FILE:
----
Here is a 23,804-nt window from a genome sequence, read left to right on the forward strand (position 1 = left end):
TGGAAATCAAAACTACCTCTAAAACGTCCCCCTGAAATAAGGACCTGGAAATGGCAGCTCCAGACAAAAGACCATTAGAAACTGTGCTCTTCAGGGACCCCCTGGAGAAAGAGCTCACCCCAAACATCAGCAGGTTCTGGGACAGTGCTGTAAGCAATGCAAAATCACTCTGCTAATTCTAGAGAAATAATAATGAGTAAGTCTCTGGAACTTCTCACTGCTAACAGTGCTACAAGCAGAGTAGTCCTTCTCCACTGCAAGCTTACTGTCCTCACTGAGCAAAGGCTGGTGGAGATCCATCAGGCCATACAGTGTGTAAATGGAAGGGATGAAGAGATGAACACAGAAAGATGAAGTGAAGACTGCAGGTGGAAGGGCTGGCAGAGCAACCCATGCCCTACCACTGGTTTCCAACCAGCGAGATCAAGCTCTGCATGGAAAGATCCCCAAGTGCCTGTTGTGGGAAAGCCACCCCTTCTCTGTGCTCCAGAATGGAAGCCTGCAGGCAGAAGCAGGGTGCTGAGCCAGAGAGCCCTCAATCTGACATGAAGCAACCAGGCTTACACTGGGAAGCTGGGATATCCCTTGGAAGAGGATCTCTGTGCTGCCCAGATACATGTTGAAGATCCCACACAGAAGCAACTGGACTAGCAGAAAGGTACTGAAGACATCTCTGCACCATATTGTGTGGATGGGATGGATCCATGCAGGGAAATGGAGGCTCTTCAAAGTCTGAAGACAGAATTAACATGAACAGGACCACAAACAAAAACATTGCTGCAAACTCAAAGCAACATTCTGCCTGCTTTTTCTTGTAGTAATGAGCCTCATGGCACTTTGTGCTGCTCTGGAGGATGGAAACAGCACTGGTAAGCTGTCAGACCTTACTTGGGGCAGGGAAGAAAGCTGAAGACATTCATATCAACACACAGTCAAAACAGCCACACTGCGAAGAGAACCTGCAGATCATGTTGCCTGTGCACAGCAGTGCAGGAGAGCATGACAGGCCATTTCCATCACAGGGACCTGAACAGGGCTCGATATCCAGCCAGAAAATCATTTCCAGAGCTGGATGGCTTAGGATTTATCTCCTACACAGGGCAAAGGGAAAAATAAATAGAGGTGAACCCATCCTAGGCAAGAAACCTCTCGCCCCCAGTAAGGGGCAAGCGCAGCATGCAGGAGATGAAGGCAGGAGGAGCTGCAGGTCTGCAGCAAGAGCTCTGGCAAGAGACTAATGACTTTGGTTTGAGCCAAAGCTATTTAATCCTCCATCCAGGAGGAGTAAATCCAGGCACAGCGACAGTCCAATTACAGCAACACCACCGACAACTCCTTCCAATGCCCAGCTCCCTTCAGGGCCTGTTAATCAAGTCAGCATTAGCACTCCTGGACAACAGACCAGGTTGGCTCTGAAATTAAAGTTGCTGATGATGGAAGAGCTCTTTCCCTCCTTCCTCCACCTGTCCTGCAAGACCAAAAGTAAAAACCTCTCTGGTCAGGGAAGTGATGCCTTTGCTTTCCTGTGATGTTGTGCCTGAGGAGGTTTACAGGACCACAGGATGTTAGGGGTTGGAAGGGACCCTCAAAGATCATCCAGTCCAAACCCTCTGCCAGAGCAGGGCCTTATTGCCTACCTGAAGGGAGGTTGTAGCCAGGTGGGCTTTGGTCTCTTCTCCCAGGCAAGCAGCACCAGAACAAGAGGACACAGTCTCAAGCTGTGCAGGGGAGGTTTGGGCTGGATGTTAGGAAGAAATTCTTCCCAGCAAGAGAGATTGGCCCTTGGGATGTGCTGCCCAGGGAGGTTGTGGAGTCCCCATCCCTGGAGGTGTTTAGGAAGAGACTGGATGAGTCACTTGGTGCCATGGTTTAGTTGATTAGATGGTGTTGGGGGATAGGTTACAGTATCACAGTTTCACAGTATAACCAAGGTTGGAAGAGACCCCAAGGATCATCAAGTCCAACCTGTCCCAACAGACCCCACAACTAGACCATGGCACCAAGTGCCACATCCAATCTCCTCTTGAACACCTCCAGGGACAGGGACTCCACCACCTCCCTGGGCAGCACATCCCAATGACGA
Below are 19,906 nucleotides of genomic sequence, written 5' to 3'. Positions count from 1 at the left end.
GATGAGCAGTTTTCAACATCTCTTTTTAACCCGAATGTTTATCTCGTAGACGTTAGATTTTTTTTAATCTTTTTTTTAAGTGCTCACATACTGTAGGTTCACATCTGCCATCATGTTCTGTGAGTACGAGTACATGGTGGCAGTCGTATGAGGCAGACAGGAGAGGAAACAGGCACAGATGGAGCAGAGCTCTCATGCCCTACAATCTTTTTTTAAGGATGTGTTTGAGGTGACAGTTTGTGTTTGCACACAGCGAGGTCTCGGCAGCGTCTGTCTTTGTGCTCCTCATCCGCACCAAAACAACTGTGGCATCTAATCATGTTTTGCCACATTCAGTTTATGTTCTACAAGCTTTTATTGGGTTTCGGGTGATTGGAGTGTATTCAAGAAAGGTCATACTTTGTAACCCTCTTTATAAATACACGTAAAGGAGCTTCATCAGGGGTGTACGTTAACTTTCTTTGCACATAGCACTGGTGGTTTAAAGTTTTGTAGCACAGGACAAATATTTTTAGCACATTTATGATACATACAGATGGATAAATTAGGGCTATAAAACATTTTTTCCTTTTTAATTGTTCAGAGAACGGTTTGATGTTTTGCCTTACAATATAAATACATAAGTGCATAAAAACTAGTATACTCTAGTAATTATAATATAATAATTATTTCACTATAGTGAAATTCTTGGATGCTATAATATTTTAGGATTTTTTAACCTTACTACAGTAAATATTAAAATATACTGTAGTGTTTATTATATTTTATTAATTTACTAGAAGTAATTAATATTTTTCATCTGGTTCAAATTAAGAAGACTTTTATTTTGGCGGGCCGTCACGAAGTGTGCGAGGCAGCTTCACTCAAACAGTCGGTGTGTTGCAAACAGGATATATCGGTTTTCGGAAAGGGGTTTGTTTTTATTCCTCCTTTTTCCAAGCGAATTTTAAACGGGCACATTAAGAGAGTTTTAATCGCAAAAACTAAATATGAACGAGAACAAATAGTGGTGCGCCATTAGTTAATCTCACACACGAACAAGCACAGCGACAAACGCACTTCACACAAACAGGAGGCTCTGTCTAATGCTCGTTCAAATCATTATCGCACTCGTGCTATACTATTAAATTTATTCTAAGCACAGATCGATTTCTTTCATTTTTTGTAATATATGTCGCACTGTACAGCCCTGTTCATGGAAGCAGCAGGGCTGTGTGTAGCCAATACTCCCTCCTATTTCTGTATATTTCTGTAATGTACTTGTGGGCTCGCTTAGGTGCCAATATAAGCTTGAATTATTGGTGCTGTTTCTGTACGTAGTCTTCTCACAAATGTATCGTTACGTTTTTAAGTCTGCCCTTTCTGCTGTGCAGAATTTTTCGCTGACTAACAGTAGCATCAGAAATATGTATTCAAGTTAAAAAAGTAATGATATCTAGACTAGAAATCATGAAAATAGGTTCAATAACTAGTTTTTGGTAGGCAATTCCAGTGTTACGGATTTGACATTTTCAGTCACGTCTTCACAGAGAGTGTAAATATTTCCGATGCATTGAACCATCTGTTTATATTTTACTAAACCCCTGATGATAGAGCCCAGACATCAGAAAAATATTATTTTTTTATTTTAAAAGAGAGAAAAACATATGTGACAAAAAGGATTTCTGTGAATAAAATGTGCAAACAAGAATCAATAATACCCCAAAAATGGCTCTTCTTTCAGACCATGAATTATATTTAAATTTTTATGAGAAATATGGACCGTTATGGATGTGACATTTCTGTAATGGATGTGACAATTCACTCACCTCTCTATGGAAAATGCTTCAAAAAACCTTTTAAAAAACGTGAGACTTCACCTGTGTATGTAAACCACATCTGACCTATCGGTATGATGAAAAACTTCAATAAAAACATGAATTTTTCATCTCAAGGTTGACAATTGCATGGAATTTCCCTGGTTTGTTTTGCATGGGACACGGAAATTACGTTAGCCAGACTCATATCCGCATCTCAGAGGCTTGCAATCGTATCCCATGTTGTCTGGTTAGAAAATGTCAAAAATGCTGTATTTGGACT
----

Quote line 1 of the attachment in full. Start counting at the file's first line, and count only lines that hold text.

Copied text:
Here is a 23,804-nt window from a genome sequence, read left to right on the forward strand (position 1 = left end):